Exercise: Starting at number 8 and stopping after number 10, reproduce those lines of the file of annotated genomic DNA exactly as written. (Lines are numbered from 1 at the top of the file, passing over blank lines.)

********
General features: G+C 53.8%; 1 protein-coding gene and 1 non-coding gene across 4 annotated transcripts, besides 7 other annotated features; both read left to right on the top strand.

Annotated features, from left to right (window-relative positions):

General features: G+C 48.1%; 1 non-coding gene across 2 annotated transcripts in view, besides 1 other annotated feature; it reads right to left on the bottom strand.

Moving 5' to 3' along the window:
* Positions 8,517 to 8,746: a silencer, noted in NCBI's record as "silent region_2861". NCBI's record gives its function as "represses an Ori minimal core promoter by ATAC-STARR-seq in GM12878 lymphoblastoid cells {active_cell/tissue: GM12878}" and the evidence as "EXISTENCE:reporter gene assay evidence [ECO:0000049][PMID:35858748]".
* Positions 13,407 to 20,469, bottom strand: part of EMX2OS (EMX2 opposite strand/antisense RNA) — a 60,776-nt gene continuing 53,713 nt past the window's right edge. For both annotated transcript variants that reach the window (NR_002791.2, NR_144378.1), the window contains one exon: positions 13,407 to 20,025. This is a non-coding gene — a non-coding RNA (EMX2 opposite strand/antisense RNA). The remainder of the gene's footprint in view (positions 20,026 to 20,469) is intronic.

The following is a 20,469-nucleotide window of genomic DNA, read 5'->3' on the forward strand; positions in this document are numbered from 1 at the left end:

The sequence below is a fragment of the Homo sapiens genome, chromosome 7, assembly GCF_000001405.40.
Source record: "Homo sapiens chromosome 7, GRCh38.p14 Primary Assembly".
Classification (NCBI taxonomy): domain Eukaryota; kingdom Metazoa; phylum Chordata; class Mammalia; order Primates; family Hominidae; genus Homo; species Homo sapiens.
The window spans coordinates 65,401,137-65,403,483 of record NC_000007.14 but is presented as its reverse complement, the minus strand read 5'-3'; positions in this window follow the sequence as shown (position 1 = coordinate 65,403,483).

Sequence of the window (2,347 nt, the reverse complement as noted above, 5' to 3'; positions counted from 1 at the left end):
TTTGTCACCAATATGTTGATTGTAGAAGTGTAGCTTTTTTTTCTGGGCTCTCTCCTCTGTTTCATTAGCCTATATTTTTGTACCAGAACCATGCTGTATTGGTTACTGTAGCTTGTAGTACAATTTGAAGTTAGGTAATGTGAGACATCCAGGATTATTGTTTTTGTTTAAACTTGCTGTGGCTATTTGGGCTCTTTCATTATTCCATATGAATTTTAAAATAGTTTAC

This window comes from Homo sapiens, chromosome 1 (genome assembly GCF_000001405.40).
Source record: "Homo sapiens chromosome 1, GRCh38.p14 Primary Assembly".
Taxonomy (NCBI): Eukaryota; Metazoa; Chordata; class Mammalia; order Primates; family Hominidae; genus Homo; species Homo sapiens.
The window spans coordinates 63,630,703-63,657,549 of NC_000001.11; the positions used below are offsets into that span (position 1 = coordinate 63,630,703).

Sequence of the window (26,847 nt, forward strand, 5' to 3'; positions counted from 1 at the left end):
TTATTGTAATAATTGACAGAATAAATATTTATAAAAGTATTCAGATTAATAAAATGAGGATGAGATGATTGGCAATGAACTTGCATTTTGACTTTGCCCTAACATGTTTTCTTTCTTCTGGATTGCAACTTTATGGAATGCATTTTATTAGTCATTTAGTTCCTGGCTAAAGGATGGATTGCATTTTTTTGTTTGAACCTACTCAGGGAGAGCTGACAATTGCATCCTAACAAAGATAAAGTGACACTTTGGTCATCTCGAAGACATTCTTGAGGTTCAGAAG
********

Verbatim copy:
The sequence below is a fragment of the Homo sapiens genome, chromosome 7, assembly GCF_000001405.40.
Source record: "Homo sapiens chromosome 7, GRCh38.p14 Primary Assembly".
Classification (NCBI taxonomy): domain Eukaryota; kingdom Metazoa; phylum Chordata; class Mammalia; order Primates; family Hominidae; genus Homo; species Homo sapiens.